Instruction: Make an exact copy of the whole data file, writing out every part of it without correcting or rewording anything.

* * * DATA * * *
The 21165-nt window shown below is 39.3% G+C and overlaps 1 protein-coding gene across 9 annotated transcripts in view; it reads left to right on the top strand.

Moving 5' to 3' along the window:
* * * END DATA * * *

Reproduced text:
The 21165-nt window shown below is 39.3% G+C and overlaps 1 protein-coding gene across 9 annotated transcripts in view; it reads left to right on the top strand.

Moving 5' to 3' along the window: